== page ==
Eggs: Are They On The Menu For Your Gut Microbiome?

“They couldn’t even boil an egg!” might be how you describe someone who couldn’t cook to save their life. But if cooking an egg is considered so simple, then why are scientists making such a meal to work out whether eggs are good or bad for health?

It has now been over 50 years since the American Heart Association first suggested we should be limiting egg intake to help protect us from heart disease. In that time, research has helped us further understand the links between egg consumption and heart health but confusion persists as to whether eggs are a ‘healthy’ food or not.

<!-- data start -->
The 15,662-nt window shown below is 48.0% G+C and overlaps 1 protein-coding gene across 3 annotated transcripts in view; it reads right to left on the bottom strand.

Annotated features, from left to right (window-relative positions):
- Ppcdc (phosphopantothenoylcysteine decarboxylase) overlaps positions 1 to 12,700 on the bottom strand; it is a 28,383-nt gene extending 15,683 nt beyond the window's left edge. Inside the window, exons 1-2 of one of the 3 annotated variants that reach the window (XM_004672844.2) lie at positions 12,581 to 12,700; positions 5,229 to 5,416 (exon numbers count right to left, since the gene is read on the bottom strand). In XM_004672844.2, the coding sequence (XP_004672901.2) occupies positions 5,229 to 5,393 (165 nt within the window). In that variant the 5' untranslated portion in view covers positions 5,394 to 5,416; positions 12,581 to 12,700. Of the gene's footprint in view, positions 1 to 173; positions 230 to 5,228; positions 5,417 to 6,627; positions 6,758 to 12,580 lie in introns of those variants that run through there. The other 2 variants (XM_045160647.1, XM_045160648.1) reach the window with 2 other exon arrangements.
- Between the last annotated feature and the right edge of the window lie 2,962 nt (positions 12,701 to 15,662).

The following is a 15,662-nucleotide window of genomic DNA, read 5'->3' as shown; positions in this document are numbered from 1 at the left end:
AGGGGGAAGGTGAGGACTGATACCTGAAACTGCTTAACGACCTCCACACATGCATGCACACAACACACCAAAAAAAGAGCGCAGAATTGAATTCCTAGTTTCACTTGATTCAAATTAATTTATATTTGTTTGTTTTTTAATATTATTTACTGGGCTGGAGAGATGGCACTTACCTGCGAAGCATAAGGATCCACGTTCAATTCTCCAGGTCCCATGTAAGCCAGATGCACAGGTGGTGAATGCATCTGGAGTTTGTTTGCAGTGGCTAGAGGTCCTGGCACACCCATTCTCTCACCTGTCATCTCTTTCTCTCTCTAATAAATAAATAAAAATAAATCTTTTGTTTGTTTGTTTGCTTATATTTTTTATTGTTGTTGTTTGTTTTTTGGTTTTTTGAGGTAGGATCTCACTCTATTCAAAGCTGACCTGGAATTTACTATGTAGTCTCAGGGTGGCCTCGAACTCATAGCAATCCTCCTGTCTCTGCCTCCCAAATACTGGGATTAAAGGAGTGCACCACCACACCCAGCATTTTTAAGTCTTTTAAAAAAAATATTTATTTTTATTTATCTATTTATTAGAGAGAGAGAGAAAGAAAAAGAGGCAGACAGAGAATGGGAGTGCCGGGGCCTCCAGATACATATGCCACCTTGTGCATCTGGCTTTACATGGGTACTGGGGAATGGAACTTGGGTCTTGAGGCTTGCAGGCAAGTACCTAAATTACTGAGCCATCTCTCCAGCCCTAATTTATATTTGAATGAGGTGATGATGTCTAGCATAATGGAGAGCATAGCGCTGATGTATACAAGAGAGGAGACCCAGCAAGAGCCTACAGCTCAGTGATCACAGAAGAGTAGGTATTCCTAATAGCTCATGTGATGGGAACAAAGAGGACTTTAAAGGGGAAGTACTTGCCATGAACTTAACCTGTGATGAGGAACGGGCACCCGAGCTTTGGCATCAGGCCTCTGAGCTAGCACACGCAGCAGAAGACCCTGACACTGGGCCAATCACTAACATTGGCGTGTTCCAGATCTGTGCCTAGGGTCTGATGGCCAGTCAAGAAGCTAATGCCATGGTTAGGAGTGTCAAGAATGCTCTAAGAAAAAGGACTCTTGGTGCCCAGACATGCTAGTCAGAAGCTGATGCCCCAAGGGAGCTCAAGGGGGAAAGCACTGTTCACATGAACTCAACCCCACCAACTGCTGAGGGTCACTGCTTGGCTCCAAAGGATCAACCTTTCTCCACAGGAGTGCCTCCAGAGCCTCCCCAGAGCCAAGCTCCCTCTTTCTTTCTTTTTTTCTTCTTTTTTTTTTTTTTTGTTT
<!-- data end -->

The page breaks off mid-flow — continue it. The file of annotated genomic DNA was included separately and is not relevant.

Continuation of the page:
Much of the reason for this confusion is that the link between diet and health is not simple. Nutrition experts will often tell you there are no ‘good’ or ‘bad’ foods. The health of a diet is not determined by the intake of any one nutrient or food but rather by how the balance of these matches the personal requirements of the individual.

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Eggs and heart disease

The main reason behind the American Heart Foundation’s recommendation to limit egg intake is due to the link between the cholesterol found in egg yolks and the risk of heart disease. Cholesterol is a type of fat, which at high levels in the blood is a well-studied risk factor for heart disease.